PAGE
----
He was in some ways but …. But then again Mr. Barrat, I think in the end the chairman says, “The importance too of this little house, if you read the dimensions, it was not a fabulous place at all, but a little house which eventually found necessary to expand but in any event it looks to me like it is a historical and one which if we cannot restore it, at least it should be preserved properly,” whatever that means, “It seems to me that is properly included and I would like to move Mr. Chairman that we include project C.”

Shortly thereafter began a series of archeological excavations to determine really what exists and what might be found to help in this restoration or recreation or commemoration. In 1953 and 1955 the National Park Service archeologist Paul Shoemaker was able to undertake very limited excavations; he was not allowed to dig in Orianna Street. He was able to dig in the side walk on some of these empty lots and the basements that existed. His excavations concluded that there was no rising wall of Franklin’s house.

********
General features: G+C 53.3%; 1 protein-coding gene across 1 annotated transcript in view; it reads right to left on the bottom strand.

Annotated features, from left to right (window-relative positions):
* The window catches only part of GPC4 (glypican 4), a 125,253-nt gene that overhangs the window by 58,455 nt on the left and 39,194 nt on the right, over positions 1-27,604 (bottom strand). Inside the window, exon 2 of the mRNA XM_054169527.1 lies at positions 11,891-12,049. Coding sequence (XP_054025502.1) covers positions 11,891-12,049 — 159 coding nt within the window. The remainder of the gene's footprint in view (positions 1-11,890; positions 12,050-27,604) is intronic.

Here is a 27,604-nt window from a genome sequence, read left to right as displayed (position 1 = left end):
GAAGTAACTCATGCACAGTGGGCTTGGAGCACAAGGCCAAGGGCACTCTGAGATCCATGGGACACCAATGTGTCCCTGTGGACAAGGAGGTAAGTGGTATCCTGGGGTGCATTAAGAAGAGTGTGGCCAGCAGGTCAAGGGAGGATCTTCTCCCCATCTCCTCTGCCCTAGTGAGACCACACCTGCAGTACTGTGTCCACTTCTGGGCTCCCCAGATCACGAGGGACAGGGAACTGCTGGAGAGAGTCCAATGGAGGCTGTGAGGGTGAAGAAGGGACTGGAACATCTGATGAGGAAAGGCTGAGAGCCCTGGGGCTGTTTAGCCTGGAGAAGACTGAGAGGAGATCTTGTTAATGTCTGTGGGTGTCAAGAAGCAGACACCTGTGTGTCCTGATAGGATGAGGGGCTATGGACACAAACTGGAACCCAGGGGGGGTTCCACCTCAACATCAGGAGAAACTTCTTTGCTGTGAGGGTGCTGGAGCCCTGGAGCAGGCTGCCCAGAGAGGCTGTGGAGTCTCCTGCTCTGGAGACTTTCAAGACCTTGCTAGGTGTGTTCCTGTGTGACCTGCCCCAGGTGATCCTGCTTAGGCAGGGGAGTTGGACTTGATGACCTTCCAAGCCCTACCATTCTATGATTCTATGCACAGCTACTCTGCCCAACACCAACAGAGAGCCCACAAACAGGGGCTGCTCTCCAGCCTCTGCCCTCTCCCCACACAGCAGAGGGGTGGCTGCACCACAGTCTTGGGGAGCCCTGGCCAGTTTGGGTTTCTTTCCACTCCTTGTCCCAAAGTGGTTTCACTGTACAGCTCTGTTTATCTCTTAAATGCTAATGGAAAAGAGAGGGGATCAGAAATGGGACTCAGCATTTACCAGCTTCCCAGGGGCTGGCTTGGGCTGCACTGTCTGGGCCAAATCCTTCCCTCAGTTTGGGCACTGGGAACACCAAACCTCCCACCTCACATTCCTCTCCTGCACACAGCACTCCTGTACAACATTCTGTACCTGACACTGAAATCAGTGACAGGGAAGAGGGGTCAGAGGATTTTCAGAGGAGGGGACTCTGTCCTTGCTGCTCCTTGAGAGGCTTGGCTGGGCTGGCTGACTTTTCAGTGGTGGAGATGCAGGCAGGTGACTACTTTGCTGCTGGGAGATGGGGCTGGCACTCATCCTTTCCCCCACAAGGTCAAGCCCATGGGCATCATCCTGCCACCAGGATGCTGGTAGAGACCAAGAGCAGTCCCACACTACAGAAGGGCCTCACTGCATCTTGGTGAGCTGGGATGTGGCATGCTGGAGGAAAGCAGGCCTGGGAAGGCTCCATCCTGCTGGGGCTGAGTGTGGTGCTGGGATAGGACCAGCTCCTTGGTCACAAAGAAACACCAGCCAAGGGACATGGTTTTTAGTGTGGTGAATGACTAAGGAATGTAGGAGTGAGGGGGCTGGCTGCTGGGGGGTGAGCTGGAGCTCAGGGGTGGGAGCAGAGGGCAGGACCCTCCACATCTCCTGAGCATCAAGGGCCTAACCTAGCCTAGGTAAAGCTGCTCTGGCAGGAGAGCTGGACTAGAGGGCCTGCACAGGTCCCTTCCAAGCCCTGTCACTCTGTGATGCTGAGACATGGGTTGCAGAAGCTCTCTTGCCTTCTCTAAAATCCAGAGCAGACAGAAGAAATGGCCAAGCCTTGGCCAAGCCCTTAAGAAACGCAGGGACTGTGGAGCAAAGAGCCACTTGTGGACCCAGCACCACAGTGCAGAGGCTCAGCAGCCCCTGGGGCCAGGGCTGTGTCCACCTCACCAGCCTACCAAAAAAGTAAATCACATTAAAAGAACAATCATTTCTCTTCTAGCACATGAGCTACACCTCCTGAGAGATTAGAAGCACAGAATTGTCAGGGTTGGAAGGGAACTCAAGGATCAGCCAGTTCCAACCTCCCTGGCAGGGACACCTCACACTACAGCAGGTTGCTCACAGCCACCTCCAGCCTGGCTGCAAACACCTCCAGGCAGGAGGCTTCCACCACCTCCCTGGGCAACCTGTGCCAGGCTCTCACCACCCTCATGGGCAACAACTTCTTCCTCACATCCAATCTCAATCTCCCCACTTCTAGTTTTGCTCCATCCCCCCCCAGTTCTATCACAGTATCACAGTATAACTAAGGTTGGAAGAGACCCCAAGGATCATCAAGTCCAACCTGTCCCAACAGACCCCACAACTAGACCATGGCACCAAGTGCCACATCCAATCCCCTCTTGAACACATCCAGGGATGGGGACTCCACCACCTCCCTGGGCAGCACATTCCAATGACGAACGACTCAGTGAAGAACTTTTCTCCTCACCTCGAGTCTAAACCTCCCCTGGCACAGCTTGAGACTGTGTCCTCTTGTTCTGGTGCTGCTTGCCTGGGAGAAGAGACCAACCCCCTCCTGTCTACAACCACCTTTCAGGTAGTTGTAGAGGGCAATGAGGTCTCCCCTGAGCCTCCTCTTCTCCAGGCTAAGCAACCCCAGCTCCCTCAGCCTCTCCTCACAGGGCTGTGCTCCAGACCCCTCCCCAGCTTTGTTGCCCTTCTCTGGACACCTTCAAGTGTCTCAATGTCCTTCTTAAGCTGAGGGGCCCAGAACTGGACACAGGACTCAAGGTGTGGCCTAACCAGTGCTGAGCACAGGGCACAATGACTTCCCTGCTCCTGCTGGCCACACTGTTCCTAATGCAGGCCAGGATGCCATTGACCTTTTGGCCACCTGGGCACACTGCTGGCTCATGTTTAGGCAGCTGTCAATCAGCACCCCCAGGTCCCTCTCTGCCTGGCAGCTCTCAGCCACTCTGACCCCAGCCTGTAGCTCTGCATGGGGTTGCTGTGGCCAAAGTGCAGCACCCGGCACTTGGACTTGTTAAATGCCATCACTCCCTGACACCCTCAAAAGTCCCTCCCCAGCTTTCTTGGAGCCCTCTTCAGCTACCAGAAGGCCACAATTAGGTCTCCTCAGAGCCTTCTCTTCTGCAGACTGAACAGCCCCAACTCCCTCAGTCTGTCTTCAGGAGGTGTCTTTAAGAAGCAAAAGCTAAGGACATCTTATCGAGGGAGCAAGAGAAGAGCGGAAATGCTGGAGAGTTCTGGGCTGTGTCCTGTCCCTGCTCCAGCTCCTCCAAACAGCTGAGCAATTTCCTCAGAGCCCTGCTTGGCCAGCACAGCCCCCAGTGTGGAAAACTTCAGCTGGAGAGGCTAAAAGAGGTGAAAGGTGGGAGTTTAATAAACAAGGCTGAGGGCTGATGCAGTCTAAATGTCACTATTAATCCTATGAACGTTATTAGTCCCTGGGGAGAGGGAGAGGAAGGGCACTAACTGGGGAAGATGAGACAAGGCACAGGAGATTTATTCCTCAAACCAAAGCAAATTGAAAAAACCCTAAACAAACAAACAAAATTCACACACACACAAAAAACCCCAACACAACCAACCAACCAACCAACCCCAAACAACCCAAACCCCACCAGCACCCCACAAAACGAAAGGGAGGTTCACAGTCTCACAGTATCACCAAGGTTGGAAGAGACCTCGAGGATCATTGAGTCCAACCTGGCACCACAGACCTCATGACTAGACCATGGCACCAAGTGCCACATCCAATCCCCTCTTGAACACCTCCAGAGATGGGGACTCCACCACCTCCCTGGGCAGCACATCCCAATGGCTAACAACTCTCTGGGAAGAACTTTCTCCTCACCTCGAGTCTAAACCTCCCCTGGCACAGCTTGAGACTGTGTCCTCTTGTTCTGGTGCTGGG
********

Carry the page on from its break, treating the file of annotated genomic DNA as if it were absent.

In fact the basements on both sides of houses built by Franklin’s heir had gone deeper than Franklin’s house and had obliterated basically all of the remains. However he did find under the sidewalk and east wall foundation. Shortly after it, in 19 … in 1958, actually the parts where this was able to demolish the house and in 1961 excavations under the guidance of Bruce Powell, the archaeologists located additional foundations describing the east , north and south walls privies and other appurtenance to Franklin’s court.

He was also able to excavate under the, in the basement of some of the Market Street houses and found again some evidence that there were remains of the earlier structures along the market. Those excavations became part of historic structures report that was published in 1961, Dennis [Carjack 00:26:23] was the acting park’s superintendent at that time and issued this report.

The archaeological discovery report seemed to land great optimism to the possibility, at actually reconstructing Franklin’s house and from his report, I’ll read this to you, “A great deal is already known about the physical, history of the house and there is every expectation that further research will provide us with the near complete knowledge of the structure. A wealth of archeological data and artifacts including foundations of the east, north and south walls, and east west portions which divided the basement into sections remains of a circular ice house, the necessary and Franklins building materials would permit reconstruction of the house on the exact site of the original and high degree of accuracy in the use of construction material.”